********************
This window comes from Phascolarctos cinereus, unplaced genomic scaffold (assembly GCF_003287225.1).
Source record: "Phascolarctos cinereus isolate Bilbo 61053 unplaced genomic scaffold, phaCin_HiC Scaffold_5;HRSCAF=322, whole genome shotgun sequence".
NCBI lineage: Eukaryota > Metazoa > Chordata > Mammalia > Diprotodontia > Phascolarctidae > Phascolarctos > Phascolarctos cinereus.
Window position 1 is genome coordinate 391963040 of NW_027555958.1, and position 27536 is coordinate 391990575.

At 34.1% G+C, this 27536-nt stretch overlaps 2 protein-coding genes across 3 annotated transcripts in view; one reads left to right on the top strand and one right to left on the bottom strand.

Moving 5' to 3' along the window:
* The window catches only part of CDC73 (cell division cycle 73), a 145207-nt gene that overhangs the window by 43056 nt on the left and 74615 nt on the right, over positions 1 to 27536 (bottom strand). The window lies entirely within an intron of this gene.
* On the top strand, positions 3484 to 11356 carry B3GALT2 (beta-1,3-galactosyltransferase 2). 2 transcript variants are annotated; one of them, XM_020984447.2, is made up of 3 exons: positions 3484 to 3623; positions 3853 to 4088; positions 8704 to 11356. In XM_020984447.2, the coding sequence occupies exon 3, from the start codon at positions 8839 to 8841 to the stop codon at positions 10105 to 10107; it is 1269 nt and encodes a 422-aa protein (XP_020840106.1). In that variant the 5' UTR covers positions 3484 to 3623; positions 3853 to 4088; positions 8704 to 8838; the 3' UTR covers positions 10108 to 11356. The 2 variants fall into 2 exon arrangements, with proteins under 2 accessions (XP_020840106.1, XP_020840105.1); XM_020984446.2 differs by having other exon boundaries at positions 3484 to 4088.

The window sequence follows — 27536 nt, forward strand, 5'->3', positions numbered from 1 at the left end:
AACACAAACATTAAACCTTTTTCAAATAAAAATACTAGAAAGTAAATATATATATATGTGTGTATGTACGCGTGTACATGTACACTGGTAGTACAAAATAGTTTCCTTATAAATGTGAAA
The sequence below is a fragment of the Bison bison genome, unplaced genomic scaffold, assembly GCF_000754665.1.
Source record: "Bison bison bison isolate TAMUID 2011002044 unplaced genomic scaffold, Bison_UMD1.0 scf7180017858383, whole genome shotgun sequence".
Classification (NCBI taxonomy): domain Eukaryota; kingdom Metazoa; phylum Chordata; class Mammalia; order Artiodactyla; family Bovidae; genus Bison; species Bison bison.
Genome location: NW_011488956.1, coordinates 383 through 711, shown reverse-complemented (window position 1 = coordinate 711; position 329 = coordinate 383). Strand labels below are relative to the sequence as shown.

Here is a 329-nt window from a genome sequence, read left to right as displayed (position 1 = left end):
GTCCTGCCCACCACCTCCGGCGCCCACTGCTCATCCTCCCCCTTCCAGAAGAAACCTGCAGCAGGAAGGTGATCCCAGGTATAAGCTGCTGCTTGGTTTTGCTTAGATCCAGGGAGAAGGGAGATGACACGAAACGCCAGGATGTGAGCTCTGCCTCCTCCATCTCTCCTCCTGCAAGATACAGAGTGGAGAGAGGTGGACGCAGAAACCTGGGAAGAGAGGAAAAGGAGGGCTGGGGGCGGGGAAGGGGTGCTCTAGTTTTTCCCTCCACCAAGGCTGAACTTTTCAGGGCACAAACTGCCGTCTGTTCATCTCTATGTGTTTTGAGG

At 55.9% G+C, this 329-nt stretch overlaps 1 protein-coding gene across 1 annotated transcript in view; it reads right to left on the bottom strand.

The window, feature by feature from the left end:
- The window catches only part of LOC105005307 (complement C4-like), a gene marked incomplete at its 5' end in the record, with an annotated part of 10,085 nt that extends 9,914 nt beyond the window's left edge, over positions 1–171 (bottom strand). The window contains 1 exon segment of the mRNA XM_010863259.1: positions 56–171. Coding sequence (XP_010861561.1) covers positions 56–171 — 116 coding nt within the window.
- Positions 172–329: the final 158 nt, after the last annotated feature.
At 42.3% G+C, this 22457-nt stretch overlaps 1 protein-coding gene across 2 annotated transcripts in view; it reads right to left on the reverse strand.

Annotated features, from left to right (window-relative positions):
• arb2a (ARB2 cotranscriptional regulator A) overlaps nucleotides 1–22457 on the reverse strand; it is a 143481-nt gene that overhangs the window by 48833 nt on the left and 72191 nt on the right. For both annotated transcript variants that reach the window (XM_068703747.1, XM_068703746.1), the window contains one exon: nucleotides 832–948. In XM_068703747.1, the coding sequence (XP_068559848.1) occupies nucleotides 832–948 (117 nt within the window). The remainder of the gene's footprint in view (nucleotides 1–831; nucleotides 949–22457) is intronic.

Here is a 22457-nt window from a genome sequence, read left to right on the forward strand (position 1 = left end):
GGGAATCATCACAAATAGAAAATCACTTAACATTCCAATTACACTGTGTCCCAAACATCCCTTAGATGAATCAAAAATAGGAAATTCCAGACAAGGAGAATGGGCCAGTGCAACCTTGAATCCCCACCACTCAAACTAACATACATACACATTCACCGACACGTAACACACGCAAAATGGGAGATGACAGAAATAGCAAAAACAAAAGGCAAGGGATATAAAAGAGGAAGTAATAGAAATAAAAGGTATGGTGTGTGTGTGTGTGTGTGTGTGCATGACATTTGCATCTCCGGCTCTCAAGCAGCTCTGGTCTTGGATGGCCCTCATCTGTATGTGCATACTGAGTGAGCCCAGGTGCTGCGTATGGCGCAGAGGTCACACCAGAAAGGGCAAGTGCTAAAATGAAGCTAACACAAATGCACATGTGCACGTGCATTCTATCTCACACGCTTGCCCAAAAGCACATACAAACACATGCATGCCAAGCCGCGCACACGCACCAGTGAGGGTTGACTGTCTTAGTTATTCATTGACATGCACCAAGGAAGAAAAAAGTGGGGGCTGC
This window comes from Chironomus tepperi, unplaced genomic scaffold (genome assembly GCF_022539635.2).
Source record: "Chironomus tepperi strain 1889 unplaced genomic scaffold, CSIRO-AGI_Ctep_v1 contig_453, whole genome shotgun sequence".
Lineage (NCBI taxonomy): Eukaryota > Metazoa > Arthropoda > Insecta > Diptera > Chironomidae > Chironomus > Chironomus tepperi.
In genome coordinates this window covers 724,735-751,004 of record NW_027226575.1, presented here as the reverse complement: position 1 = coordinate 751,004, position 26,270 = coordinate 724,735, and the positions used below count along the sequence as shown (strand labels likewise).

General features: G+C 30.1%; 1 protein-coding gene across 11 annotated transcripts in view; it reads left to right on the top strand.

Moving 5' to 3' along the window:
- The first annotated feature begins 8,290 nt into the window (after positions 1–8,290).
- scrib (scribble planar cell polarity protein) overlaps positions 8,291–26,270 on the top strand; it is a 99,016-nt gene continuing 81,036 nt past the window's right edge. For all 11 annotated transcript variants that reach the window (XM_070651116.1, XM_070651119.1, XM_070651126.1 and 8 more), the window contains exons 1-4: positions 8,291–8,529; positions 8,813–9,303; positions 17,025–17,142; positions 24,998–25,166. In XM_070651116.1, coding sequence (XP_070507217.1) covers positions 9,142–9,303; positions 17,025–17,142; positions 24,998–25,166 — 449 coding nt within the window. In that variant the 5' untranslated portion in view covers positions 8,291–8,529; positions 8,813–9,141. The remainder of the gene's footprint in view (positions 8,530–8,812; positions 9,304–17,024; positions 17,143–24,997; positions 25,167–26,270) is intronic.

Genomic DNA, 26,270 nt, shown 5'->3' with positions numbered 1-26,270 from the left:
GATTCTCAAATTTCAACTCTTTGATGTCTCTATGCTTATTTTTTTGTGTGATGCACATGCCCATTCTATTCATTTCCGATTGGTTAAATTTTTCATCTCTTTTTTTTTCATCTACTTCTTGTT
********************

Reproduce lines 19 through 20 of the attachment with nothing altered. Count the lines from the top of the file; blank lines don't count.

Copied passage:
- The window catches only part of LOC105005307 (complement C4-like), a gene marked incomplete at its 5' end in the record, with an annotated part of 10,085 nt that extends 9,914 nt beyond the window's left edge, over positions 1–171 (bottom strand). The window contains 1 exon segment of the mRNA XM_010863259.1: positions 56–171. Coding sequence (XP_010861561.1) covers positions 56–171 — 116 coding nt within the window.
- Positions 172–329: the final 158 nt, after the last annotated feature.